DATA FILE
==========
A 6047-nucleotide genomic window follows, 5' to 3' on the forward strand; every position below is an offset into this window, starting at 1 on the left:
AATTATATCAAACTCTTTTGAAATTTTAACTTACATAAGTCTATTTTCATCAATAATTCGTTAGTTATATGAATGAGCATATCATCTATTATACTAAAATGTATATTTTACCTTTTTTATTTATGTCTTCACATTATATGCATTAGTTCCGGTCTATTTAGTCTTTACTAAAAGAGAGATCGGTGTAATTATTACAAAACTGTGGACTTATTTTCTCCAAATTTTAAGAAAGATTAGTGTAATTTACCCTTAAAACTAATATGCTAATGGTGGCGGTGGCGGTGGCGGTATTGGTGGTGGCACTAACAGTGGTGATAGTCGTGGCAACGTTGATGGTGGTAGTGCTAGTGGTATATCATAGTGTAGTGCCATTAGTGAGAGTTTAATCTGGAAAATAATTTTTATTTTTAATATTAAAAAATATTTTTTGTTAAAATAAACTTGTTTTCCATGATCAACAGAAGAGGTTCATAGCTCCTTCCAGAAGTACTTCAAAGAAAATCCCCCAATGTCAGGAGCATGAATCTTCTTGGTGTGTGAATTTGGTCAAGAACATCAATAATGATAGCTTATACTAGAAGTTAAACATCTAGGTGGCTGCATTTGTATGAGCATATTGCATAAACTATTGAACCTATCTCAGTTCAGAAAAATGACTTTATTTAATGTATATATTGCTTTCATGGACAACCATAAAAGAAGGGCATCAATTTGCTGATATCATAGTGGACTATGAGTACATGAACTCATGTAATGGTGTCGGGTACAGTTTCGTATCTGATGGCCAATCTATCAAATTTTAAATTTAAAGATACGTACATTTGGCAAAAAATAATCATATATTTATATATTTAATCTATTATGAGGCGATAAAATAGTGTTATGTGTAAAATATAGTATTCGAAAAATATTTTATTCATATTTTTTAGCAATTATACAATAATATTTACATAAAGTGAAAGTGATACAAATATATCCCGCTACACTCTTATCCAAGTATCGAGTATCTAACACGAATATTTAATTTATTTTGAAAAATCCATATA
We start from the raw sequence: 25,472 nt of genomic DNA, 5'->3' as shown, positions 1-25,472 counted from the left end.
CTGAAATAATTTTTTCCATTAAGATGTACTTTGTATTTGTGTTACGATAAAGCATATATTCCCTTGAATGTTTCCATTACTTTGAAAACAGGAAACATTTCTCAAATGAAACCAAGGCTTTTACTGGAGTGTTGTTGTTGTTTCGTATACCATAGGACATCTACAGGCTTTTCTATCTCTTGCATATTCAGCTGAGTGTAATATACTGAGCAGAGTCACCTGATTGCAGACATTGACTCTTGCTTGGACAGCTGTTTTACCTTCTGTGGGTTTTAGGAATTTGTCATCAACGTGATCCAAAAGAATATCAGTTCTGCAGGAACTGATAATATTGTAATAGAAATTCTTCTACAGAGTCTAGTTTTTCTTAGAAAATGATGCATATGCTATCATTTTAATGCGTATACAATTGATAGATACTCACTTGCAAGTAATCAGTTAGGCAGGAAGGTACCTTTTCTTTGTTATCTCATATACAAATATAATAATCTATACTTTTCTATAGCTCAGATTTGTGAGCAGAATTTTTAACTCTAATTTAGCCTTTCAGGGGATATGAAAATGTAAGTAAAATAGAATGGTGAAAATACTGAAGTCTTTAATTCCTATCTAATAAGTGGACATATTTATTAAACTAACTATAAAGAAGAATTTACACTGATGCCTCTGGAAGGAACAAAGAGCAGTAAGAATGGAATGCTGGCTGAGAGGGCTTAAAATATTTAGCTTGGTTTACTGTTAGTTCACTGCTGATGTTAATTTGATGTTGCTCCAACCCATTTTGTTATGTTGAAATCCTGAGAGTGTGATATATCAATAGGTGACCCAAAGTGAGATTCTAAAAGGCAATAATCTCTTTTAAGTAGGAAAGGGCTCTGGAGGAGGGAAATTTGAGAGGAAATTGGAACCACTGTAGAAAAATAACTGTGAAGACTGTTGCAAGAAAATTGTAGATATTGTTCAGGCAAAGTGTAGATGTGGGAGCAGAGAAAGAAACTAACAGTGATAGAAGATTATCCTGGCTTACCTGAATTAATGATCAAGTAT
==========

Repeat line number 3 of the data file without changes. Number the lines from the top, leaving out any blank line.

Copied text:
We start from the raw sequence: 25,472 nt of genomic DNA, 5'->3' as shown, positions 1-25,472 counted from the left end.